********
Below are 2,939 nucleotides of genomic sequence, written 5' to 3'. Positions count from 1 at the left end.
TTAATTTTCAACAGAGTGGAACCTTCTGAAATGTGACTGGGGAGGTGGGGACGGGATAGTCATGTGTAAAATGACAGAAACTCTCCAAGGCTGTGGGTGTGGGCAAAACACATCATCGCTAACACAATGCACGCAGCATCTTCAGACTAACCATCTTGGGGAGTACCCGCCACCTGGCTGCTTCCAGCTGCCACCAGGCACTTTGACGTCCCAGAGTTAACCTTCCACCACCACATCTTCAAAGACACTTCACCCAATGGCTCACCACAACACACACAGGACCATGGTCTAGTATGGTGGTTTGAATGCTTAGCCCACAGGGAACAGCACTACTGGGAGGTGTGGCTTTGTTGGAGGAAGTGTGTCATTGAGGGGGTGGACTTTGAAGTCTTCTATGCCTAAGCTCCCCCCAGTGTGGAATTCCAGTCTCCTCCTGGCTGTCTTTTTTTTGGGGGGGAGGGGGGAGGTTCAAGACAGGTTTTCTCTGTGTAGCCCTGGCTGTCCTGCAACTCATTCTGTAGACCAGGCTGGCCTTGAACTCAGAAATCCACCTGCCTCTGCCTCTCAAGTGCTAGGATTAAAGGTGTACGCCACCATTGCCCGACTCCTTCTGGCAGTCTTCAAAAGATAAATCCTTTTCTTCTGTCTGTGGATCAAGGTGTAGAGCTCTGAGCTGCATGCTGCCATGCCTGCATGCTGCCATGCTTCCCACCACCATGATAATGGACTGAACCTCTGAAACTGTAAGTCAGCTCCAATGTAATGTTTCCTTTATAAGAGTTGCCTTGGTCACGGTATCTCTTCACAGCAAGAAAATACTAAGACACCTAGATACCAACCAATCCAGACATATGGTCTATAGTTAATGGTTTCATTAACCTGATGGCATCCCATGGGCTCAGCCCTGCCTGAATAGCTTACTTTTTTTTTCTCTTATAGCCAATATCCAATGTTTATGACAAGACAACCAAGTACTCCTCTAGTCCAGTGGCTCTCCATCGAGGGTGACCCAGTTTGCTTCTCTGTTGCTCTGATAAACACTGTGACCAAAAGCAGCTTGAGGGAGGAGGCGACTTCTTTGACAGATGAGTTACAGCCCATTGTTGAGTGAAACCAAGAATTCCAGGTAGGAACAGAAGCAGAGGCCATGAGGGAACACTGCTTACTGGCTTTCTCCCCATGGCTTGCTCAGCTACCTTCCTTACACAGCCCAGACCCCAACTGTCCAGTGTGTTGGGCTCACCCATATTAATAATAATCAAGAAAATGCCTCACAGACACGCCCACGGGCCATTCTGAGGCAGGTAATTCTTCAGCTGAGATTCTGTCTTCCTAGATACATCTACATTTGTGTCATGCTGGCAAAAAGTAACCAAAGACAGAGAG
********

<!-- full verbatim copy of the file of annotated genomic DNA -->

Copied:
Below are 2,939 nucleotides of genomic sequence, written 5' to 3'. Positions count from 1 at the left end.
TTAATTTTCAACAGAGTGGAACCTTCTGAAATGTGACTGGGGAGGTGGGGACGGGATAGTCATGTGTAAAATGACAGAAACTCTCCAAGGCTGTGGGTGTGGGCAAAACACATCATCGCTAACACAATGCACGCAGCATCTTCAGACTAACCATCTTGGGGAGTACCCGCCACCTGGCTGCTTCCAGCTGCCACCAGGCACTTTGACGTCCCAGAGTTAACCTTCCACCACCACATCTTCAAAGACACTTCACCCAATGGCTCACCACAACACACACAGGACCATGGTCTAGTATGGTGGTTTGAATGCTTAGCCCACAGGGAACAGCACTACTGGGAGGTGTGGCTTTGTTGGAGGAAGTGTGTCATTGAGGGGGTGGACTTTGAAGTCTTCTATGCCTAAGCTCCCCCCAGTGTGGAATTCCAGTCTCCTCCTGGCTGTCTTTTTTTTGGGGGGGAGGGGGGAGGTTCAAGACAGGTTTTCTCTGTGTAGCCCTGGCTGTCCTGCAACTCATTCTGTAGACCAGGCTGGCCTTGAACTCAGAAATCCACCTGCCTCTGCCTCTCAAGTGCTAGGATTAAAGGTGTACGCCACCATTGCCCGACTCCTTCTGGCAGTCTTCAAAAGATAAATCCTTTTCTTCTGTCTGTGGATCAAGGTGTAGAGCTCTGAGCTGCATGCTGCCATGCCTGCATGCTGCCATGCTTCCCACCACCATGATAATGGACTGAACCTCTGAAACTGTAAGTCAGCTCCAATGTAATGTTTCCTTTATAAGAGTTGCCTTGGTCACGGTATCTCTTCACAGCAAGAAAATACTAAGACACCTAGATACCAACCAATCCAGACATATGGTCTATAGTTAATGGTTTCATTAACCTGATGGCATCCCATGGGCTCAGCCCTGCCTGAATAGCTTACTTTTTTTTTCTCTTATAGCCAATATCCAATGTTTATGACAAGACAACCAAGTACTCCTCTAGTCCAGTGGCTCTCCATCGAGGGTGACCCAGTTTGCTTCTCTGTTGCTCTGATAAACACTGTGACCAAAAGCAGCTTGAGGGAGGAGGCGACTTCTTTGACAGATGAGTTACAGCCCATTGTTGAGTGAAACCAAGAATTCCAGGTAGGAACAGAAGCAGAGGCCATGAGGGAACACTGCTTACTGGCTTTCTCCCCATGGCTTGCTCAGCTACCTTCCTTACACAGCCCAGACCCCAACTGTCCAGTGTGTTGGGCTCACCCATATTAATAATAATCAAGAAAATGCCTCACAGACACGCCCACGGGCCATTCTGAGGCAGGTAATTCTTCAGCTGAGATTCTGTCTTCCTAGATACATCTACATTTGTGTCATGCTGGCAAAAAGTAACCAAAGACAGAGAG